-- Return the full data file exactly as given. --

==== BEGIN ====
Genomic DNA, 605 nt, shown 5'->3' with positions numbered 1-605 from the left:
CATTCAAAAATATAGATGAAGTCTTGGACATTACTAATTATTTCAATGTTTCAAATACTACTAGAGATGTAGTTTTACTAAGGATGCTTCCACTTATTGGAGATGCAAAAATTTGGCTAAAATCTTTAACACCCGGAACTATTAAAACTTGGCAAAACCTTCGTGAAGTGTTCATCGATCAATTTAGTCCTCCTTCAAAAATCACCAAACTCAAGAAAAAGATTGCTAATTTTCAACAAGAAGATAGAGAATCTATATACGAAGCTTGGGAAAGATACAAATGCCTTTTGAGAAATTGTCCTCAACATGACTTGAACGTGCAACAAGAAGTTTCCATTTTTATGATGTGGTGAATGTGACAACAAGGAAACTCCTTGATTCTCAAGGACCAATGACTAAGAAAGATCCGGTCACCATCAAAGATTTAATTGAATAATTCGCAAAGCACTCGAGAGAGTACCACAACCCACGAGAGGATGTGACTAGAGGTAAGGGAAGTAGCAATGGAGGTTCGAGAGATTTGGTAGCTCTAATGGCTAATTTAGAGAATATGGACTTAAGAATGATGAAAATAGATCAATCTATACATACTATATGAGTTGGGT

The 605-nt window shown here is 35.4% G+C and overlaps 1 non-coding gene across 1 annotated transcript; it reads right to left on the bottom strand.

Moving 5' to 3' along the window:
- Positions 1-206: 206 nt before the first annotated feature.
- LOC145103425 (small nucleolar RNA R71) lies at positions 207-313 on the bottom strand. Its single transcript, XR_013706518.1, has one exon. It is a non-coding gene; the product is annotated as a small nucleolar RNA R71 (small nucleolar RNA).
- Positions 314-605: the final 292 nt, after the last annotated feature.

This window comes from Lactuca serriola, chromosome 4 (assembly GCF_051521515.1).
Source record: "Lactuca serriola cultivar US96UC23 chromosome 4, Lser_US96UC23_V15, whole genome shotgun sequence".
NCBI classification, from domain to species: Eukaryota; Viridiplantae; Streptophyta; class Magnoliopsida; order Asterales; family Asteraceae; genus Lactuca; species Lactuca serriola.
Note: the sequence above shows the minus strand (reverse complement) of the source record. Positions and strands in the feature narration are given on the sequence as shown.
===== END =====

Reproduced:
Genomic DNA, 605 nt, shown 5'->3' with positions numbered 1-605 from the left:
CATTCAAAAATATAGATGAAGTCTTGGACATTACTAATTATTTCAATGTTTCAAATACTACTAGAGATGTAGTTTTACTAAGGATGCTTCCACTTATTGGAGATGCAAAAATTTGGCTAAAATCTTTAACACCCGGAACTATTAAAACTTGGCAAAACCTTCGTGAAGTGTTCATCGATCAATTTAGTCCTCCTTCAAAAATCACCAAACTCAAGAAAAAGATTGCTAATTTTCAACAAGAAGATAGAGAATCTATATACGAAGCTTGGGAAAGATACAAATGCCTTTTGAGAAATTGTCCTCAACATGACTTGAACGTGCAACAAGAAGTTTCCATTTTTATGATGTGGTGAATGTGACAACAAGGAAACTCCTTGATTCTCAAGGACCAATGACTAAGAAAGATCCGGTCACCATCAAAGATTTAATTGAATAATTCGCAAAGCACTCGAGAGAGTACCACAACCCACGAGAGGATGTGACTAGAGGTAAGGGAAGTAGCAATGGAGGTTCGAGAGATTTGGTAGCTCTAATGGCTAATTTAGAGAATATGGACTTAAGAATGATGAAAATAGATCAATCTATACATACTATATGAGTTGGGT

The 605-nt window shown here is 35.4% G+C and overlaps 1 non-coding gene across 1 annotated transcript; it reads right to left on the bottom strand.

Moving 5' to 3' along the window:
- Positions 1-206: 206 nt before the first annotated feature.
- LOC145103425 (small nucleolar RNA R71) lies at positions 207-313 on the bottom strand. Its single transcript, XR_013706518.1, has one exon. It is a non-coding gene; the product is annotated as a small nucleolar RNA R71 (small nucleolar RNA).
- Positions 314-605: the final 292 nt, after the last annotated feature.

This window comes from Lactuca serriola, chromosome 4 (assembly GCF_051521515.1).
Source record: "Lactuca serriola cultivar US96UC23 chromosome 4, Lser_US96UC23_V15, whole genome shotgun sequence".
NCBI classification, from domain to species: Eukaryota; Viridiplantae; Streptophyta; class Magnoliopsida; order Asterales; family Asteraceae; genus Lactuca; species Lactuca serriola.
Note: the sequence above shows the minus strand (reverse complement) of the source record. Positions and strands in the feature narration are given on the sequence as shown.